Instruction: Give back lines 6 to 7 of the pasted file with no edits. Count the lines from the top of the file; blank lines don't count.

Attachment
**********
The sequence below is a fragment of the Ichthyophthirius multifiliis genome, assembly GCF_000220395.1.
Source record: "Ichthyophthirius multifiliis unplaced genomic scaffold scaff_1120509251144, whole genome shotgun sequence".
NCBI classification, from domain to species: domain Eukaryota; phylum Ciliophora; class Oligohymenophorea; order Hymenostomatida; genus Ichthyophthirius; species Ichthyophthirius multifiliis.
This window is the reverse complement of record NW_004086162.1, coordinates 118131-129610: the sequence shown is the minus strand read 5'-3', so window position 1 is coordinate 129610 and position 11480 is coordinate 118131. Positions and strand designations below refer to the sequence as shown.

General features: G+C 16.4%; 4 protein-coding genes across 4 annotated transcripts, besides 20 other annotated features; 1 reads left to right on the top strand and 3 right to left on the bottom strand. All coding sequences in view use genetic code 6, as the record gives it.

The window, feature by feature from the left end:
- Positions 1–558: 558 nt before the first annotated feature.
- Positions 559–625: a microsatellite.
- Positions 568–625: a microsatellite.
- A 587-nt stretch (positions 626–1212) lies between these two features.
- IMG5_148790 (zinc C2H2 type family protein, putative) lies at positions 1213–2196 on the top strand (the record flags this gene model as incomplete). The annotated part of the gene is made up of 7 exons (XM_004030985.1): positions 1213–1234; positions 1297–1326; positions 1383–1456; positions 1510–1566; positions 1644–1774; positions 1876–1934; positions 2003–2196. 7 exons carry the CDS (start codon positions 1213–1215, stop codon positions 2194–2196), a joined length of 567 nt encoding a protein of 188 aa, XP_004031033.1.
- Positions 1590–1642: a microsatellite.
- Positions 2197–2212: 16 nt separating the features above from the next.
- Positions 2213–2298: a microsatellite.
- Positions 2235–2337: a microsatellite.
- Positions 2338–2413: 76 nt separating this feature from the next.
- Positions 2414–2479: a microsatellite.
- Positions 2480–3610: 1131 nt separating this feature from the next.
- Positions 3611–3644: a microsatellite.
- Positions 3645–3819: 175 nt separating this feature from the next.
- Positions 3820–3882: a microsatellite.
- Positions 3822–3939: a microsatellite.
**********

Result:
The window, feature by feature from the left end:
- Positions 1–558: 558 nt before the first annotated feature.